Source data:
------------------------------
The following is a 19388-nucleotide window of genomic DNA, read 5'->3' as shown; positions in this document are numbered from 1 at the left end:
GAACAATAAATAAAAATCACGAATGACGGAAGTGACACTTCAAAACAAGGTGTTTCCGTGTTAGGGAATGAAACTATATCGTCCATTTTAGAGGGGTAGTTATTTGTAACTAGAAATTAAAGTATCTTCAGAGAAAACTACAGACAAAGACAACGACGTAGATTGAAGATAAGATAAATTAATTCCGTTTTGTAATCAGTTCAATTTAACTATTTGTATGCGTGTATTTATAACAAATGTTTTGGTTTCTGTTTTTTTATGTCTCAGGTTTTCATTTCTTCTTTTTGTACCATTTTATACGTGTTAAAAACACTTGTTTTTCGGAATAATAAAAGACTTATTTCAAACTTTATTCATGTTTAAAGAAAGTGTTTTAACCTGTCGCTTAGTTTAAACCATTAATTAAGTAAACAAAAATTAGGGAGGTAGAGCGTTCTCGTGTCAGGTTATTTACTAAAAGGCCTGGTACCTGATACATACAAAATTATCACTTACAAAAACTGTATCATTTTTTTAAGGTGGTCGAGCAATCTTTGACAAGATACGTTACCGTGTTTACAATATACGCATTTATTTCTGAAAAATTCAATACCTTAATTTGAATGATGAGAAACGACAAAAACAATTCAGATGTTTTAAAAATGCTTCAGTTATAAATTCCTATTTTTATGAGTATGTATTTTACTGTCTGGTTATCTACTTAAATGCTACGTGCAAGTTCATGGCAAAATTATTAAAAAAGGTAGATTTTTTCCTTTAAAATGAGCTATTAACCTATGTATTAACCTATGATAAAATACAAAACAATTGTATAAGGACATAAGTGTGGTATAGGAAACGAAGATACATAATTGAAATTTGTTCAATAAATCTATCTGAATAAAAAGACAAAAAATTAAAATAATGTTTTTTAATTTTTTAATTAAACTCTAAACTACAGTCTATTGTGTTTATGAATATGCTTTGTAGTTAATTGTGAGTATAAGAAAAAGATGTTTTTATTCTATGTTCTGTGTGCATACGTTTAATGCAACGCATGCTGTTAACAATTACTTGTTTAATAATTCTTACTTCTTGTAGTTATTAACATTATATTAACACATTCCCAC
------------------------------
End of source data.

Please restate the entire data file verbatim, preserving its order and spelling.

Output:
The following is a 19388-nucleotide window of genomic DNA, read 5'->3' as shown; positions in this document are numbered from 1 at the left end:
GAACAATAAATAAAAATCACGAATGACGGAAGTGACACTTCAAAACAAGGTGTTTCCGTGTTAGGGAATGAAACTATATCGTCCATTTTAGAGGGGTAGTTATTTGTAACTAGAAATTAAAGTATCTTCAGAGAAAACTACAGACAAAGACAACGACGTAGATTGAAGATAAGATAAATTAATTCCGTTTTGTAATCAGTTCAATTTAACTATTTGTATGCGTGTATTTATAACAAATGTTTTGGTTTCTGTTTTTTTATGTCTCAGGTTTTCATTTCTTCTTTTTGTACCATTTTATACGTGTTAAAAACACTTGTTTTTCGGAATAATAAAAGACTTATTTCAAACTTTATTCATGTTTAAAGAAAGTGTTTTAACCTGTCGCTTAGTTTAAACCATTAATTAAGTAAACAAAAATTAGGGAGGTAGAGCGTTCTCGTGTCAGGTTATTTACTAAAAGGCCTGGTACCTGATACATACAAAATTATCACTTACAAAAACTGTATCATTTTTTTAAGGTGGTCGAGCAATCTTTGACAAGATACGTTACCGTGTTTACAATATACGCATTTATTTCTGAAAAATTCAATACCTTAATTTGAATGATGAGAAACGACAAAAACAATTCAGATGTTTTAAAAATGCTTCAGTTATAAATTCCTATTTTTATGAGTATGTATTTTACTGTCTGGTTATCTACTTAAATGCTACGTGCAAGTTCATGGCAAAATTATTAAAAAAGGTAGATTTTTTCCTTTAAAATGAGCTATTAACCTATGTATTAACCTATGATAAAATACAAAACAATTGTATAAGGACATAAGTGTGGTATAGGAAACGAAGATACATAATTGAAATTTGTTCAATAAATCTATCTGAATAAAAAGACAAAAAATTAAAATAATGTTTTTTAATTTTTTAATTAAACTCTAAACTACAGTCTATTGTGTTTATGAATATGCTTTGTAGTTAATTGTGAGTATAAGAAAAAGATGTTTTTATTCTATGTTCTGTGTGCATACGTTTAATGCAACGCATGCTGTTAACAATTACTTGTTTAATAATTCTTACTTCTTGTAGTTATTAACATTATATTAACACATTCCCAC